Post sponsored by Bob’s Red Mill. See below for more details.
I feel like not much needs said beyond winter and soup. It’s almost a testament to how creative one can be during the cooler months: just how many different soups can I make? This sweet potato soup is minimal on ingredients but features one of my favorite things with leftover grains: make them crunchy.
In this case, I’m using Bob’s Red Mill Farro. It brings the perfect warm, nutty flavor and it’s a great way to use up small amounts of leftover grains.
Cream-based Winter Soups
While I’m always down for a delicious creamy bowl of broccoli or cauliflower soup, my favorite is using brightly colored squash and sweet potatoes. The earthy flavor paired with solid spices and herbs is always a winning combination.
However, you can easily swap out the sweet potato for something else. Try butternut squash or sometimes when I’m in a hurry, I like to pan-fry the garlic/ginger then use pumpkin puree (about 3 cups worth).
Ginger and Garlic: the power couple
When it comes to soups, I like to keep the flavors simple. Time and again, in different variations, I come back to ginger/garlic. So simple yet so good. This might also be that I’m obsessed with the ginger flavor in everything I can get. So soup makes sense!
You could easily use onions or shallots with or in place of the garlic. I will say, however, that they ginger is the main flavor. It’s a bit harder to replace but you could just leave it out and up the amount of alliums you use.
Bob’s Red Mill Farro
When it comes to soups, I need something crispy on top. Croutons and nuts/seeds are the first obvious choice. However, I’ve been in love with crispy farro. It’s a fairly extreme crunch (to which Grace mentioned was a bit like grape nuts!) It’s a perfect way to use leftover farro or if you’re me, a perfect excuse to make a pot.
I love using Bob’s farro because it cooks up great every time. The flavor is perfectly warm and nutty and I know I can always trust the product I’m getting.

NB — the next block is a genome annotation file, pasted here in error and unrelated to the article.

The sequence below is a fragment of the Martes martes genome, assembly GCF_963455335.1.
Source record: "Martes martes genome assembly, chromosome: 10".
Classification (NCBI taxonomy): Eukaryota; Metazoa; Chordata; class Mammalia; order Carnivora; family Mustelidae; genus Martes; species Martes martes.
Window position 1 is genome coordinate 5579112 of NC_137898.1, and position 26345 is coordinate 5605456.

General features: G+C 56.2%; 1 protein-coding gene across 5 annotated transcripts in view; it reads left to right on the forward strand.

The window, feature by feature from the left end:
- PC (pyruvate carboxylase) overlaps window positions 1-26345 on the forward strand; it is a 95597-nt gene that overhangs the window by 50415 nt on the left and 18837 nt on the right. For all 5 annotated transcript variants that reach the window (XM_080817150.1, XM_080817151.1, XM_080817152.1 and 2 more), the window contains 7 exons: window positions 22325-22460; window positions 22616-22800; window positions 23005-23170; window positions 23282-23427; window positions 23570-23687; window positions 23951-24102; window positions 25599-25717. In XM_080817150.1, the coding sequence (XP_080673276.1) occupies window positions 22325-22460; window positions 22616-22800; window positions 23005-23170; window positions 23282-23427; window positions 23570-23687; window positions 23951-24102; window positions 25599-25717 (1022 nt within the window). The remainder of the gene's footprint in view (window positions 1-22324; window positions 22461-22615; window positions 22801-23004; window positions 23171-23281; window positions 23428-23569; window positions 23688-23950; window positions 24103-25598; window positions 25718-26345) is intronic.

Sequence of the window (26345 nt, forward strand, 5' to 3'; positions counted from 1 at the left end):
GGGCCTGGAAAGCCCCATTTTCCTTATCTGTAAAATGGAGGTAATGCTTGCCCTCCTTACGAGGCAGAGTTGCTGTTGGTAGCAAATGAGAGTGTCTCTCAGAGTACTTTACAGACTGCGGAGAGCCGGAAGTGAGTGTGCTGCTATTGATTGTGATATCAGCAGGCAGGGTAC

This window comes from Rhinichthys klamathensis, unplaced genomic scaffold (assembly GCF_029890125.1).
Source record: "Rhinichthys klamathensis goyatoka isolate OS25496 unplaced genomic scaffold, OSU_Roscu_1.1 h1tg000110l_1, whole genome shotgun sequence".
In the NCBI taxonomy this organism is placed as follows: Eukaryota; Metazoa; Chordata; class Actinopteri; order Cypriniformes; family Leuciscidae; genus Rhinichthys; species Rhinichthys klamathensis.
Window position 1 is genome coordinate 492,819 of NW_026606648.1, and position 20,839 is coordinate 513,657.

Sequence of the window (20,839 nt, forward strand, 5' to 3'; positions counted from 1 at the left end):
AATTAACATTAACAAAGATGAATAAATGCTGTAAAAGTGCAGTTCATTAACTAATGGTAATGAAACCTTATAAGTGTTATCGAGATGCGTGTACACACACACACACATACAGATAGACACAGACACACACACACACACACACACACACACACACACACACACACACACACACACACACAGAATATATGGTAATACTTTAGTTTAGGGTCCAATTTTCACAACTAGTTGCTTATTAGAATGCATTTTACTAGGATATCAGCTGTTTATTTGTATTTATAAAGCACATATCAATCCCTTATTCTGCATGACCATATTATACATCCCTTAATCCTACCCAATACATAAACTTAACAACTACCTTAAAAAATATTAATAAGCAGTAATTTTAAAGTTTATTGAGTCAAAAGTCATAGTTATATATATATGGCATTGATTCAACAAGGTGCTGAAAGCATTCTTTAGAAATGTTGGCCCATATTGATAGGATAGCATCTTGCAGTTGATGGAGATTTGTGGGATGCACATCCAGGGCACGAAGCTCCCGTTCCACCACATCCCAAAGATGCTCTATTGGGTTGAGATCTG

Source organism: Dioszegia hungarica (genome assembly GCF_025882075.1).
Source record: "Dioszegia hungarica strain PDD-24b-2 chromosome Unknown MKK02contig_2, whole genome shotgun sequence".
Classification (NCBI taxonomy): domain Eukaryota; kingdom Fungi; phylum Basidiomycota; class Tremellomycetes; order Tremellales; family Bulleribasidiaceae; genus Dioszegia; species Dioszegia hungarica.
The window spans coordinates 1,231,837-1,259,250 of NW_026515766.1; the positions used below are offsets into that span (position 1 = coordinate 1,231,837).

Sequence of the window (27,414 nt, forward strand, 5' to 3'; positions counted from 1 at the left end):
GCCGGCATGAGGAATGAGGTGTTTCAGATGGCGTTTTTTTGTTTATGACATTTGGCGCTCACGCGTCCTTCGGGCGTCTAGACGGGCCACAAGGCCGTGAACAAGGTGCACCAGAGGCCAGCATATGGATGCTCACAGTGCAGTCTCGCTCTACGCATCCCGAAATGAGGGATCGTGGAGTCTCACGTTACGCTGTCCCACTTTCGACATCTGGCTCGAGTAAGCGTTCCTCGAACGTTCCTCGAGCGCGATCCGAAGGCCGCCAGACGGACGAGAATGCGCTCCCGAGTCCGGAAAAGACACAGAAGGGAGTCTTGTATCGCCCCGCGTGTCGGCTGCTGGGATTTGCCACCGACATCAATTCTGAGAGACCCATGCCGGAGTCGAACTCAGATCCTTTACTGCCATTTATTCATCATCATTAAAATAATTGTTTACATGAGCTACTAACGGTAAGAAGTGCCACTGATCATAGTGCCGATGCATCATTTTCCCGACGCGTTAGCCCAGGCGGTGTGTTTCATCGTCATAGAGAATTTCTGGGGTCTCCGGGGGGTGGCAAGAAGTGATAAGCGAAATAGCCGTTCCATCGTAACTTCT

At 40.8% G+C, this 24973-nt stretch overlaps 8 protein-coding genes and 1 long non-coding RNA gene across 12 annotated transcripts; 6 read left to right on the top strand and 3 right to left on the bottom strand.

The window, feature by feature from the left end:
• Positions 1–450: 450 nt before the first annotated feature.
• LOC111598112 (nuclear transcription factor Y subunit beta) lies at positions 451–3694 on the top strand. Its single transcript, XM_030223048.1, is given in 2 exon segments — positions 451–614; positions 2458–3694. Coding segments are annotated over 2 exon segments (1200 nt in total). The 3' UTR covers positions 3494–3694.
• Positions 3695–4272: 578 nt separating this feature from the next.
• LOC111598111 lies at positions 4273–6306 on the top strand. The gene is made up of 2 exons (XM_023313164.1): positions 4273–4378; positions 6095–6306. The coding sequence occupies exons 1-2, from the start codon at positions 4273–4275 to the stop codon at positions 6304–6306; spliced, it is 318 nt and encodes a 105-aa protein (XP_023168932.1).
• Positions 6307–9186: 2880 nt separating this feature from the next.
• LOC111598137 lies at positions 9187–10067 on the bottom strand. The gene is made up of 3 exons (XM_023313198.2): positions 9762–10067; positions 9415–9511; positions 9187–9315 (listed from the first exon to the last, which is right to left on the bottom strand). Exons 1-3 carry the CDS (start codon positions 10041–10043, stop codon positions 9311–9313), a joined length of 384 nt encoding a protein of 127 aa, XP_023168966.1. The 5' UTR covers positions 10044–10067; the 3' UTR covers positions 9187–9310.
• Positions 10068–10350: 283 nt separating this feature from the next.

Cashew Cream + Vegan vs Not
Finally, a note about cashew cream. You really don’t need the cream for the soup because the sweet potatoes puree nicely. However, I love the extra level of richness the cashew cream gives. You could also get this from a splash of heavy cream or another type of nut cream.
2 medium sweet potatoes, peeled and cut into 1/2-inch cubes (roughly 4 cups)
2 garlic cloves, minced
2 teaspoons minced ginger
3 to 4 cups low-sodium vegetable broth
Salt, to taste
Zest from one lime
⅓ cup cashew cream
½ cup cooked farro
1 to 2 tablespoons olive oil
Black pepper, for serving
Heat a decent-sized stock pot over medium-low heat. Add the olive oil followed by the cubed sweet potatoes. Cook for a couple minutes, just to start the cooking process. Stir in the minced garlic and ginger, cooking a minute or two more. Finally, measure in three cups vegetable broth and a sizable pinch of salt. Bring to a boil, reduce to a simmer, cover, and cook until the sweet potatoes are tender; 15 to 20 minutes.
While the soup is cooking, heat a skillet over medium-low heat. Add the olive oil, enough to coat the bottom of the pan. Add the farro to the hot oil and cook until the color of the farro deepens and the grain begins to crisp. Using a slotted spoon, scoop the farro from the pan and transfer to a bowl, set aside.